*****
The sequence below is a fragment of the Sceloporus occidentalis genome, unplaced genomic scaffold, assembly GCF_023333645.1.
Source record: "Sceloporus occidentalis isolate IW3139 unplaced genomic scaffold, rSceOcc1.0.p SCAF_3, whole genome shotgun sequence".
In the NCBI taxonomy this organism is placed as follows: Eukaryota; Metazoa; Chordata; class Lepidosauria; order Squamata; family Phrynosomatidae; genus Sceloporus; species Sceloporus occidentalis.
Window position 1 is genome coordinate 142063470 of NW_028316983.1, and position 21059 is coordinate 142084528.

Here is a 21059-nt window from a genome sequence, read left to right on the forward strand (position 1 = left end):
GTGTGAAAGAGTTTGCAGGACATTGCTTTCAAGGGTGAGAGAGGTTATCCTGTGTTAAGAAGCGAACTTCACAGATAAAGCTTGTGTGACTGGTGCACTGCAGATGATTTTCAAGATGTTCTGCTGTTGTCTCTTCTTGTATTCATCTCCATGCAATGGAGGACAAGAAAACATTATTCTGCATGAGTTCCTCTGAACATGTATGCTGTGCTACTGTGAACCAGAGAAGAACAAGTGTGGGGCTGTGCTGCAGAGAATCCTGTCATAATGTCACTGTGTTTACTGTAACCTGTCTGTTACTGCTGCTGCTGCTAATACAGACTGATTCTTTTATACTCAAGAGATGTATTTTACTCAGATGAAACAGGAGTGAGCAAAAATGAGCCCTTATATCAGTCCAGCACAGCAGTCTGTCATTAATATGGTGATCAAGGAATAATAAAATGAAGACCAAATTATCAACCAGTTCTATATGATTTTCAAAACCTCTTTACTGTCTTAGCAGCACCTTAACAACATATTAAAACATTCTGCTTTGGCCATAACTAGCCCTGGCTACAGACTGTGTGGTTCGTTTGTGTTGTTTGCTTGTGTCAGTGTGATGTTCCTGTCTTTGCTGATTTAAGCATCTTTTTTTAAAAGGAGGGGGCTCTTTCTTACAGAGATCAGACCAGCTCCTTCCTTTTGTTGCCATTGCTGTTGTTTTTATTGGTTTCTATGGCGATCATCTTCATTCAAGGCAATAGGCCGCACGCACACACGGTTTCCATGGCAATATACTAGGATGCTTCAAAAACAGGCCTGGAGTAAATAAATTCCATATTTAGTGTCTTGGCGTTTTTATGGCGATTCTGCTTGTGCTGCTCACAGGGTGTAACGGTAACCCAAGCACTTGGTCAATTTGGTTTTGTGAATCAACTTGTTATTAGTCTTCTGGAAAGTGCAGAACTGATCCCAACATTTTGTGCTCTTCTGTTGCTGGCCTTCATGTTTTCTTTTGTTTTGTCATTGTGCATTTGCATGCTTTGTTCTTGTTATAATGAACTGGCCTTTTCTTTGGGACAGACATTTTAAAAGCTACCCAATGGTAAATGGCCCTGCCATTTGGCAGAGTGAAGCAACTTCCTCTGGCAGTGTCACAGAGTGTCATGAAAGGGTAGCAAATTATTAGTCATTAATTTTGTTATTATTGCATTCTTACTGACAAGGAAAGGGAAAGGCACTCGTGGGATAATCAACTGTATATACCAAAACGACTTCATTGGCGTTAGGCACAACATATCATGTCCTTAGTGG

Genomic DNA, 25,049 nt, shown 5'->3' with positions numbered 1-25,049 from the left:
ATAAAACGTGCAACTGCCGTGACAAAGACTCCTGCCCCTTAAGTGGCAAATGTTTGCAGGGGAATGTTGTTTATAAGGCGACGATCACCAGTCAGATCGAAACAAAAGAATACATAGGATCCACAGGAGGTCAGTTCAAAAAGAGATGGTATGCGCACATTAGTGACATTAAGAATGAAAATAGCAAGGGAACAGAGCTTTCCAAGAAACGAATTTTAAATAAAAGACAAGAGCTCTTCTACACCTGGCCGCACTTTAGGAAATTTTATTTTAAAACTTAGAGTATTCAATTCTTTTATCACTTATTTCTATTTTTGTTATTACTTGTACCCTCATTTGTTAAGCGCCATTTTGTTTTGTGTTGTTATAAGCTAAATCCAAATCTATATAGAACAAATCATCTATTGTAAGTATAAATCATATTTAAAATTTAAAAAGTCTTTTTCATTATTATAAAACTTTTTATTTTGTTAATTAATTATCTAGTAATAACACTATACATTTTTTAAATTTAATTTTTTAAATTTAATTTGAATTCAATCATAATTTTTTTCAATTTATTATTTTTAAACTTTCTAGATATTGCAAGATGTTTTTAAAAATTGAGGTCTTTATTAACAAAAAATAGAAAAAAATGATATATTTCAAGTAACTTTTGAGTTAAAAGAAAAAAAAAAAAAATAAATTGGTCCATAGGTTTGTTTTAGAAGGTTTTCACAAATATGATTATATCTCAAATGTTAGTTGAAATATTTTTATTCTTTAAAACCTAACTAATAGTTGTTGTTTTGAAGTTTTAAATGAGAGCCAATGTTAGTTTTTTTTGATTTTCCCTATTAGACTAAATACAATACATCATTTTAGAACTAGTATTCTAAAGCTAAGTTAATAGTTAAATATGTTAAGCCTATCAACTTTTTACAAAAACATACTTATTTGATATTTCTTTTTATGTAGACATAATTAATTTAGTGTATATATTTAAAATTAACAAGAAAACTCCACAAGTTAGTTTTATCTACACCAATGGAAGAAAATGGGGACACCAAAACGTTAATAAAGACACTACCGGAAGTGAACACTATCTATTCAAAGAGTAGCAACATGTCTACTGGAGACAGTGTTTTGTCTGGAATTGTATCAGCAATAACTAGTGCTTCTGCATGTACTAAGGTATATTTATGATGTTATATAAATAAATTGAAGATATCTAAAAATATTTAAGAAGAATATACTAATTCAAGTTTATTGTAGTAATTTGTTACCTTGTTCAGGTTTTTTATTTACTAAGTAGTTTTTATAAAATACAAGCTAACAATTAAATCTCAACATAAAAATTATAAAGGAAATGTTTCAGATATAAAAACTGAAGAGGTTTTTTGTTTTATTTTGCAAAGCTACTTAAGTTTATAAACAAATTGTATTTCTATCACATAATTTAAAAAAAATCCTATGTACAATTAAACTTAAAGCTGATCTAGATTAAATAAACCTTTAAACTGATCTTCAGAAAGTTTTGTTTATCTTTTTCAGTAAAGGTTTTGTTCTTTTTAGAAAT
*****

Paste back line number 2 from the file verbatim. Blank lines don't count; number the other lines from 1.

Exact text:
Source record: "Sceloporus occidentalis isolate IW3139 unplaced genomic scaffold, rSceOcc1.0.p SCAF_3, whole genome shotgun sequence".